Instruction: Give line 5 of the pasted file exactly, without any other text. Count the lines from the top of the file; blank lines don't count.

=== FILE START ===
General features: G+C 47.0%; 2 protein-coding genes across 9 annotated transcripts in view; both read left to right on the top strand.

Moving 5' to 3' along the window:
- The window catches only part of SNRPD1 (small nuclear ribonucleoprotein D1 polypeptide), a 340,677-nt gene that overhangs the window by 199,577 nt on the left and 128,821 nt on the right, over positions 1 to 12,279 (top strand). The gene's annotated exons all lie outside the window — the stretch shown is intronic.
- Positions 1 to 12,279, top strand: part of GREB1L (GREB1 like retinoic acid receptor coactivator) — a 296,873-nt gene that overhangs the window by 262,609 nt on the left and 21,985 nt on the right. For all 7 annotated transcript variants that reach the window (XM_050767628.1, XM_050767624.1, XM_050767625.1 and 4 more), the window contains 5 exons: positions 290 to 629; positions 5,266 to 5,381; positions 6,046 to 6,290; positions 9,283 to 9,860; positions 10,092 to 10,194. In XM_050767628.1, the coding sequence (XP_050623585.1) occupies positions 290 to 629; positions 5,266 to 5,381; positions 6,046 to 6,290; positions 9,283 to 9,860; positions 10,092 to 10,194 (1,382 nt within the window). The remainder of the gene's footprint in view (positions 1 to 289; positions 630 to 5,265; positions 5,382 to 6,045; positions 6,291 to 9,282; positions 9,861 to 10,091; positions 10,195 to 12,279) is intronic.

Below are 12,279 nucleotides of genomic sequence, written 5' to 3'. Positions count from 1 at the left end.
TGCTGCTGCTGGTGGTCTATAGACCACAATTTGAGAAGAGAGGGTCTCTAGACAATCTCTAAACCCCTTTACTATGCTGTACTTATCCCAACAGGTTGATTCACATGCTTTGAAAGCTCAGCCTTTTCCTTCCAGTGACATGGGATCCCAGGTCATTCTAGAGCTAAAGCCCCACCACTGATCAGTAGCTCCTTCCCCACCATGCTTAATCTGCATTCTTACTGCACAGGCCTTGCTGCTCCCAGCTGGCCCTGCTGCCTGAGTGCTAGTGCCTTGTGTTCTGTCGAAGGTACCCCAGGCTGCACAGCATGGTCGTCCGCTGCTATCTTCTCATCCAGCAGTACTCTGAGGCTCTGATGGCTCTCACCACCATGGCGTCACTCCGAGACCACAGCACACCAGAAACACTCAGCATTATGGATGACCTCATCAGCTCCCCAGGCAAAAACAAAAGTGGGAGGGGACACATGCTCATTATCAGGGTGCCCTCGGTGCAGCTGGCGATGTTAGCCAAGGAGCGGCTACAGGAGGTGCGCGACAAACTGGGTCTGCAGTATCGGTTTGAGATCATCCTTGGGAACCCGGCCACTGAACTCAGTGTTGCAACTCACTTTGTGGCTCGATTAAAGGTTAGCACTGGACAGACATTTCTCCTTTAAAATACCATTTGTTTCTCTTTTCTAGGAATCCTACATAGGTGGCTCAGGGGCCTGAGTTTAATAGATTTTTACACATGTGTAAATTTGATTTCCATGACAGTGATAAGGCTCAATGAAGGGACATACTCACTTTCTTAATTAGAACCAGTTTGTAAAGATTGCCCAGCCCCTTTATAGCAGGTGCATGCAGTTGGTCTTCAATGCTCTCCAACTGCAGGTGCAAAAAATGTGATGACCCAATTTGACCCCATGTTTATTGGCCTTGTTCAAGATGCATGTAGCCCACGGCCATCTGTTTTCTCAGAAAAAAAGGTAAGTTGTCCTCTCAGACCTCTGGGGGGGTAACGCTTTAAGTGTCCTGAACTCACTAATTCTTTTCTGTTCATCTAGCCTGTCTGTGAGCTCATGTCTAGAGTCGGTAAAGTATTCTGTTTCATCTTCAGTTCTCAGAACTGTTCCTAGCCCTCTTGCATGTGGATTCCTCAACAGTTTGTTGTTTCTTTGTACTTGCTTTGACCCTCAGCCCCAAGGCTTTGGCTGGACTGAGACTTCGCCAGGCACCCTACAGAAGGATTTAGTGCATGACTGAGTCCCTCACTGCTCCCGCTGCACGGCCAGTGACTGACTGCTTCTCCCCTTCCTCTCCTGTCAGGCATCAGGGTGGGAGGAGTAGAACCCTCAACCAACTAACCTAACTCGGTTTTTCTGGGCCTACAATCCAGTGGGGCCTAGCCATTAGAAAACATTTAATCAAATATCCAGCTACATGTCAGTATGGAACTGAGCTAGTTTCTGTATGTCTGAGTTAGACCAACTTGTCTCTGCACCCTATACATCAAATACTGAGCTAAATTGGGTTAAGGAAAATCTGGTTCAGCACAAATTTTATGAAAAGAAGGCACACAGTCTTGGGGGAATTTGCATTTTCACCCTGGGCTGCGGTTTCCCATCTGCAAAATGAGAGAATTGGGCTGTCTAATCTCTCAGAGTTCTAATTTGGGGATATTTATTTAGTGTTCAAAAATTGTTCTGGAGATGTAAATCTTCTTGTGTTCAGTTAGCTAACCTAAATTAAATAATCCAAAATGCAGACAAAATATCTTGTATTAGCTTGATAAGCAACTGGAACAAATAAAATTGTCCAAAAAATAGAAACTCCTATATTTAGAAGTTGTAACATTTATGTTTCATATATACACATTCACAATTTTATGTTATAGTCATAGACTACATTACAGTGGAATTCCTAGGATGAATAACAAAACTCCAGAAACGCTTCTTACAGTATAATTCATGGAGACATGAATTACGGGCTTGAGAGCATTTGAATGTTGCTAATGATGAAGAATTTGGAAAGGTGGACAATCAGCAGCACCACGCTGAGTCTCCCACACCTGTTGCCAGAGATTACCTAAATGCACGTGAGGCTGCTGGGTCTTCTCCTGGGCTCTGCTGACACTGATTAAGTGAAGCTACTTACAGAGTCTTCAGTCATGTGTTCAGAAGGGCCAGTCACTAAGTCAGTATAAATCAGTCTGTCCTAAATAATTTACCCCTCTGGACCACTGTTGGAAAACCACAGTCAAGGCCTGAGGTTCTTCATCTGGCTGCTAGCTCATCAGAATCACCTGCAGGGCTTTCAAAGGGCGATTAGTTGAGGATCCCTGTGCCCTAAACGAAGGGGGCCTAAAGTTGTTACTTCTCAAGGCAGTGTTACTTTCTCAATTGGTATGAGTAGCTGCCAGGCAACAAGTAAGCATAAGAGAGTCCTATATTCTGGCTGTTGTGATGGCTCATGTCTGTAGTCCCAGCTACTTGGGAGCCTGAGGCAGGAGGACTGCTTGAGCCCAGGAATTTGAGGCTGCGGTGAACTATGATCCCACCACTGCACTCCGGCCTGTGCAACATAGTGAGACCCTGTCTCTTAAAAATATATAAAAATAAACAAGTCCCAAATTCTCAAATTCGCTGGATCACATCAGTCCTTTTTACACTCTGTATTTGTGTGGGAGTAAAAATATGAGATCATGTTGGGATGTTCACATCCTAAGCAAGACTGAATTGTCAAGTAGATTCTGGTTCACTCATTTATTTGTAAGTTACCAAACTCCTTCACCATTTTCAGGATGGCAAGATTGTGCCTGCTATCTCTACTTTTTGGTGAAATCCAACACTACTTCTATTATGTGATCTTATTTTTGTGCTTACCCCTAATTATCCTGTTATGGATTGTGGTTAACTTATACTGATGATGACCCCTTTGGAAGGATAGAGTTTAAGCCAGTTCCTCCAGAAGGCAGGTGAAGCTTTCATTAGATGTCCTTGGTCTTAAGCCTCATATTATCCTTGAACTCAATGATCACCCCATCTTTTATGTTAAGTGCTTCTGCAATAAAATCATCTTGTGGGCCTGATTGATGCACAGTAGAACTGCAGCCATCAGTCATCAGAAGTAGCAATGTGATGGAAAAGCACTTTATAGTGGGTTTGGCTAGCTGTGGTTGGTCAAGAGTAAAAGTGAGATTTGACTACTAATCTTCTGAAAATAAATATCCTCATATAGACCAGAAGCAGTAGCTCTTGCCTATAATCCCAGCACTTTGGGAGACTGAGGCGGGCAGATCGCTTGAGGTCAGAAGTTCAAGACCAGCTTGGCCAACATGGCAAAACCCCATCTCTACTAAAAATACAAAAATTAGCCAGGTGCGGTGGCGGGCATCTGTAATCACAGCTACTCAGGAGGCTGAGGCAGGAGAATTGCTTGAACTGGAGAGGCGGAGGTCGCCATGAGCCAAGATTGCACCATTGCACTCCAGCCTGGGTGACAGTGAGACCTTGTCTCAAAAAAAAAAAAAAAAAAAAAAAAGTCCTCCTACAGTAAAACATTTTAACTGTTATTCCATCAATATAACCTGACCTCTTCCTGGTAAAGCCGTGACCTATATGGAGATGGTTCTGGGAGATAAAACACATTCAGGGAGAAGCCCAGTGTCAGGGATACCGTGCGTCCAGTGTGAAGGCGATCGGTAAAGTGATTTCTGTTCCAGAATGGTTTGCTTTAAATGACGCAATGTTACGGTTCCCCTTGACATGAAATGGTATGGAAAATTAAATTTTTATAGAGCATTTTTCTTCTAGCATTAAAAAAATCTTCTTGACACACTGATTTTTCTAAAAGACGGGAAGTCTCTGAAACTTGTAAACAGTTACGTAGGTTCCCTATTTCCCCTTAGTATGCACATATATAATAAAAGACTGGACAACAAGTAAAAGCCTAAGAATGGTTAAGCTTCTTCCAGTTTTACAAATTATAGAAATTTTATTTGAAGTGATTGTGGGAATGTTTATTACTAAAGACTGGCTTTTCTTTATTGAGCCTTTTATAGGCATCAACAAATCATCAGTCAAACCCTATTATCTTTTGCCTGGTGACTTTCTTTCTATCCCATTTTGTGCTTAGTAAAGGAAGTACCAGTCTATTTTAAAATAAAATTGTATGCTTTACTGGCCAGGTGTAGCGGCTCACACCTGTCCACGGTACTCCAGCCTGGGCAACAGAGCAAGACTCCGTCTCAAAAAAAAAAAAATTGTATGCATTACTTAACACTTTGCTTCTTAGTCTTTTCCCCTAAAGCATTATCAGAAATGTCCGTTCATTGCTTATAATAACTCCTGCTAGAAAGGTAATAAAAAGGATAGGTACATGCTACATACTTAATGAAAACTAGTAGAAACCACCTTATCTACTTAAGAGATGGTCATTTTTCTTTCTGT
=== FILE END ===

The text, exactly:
Below are 12,279 nucleotides of genomic sequence, written 5' to 3'. Positions count from 1 at the left end.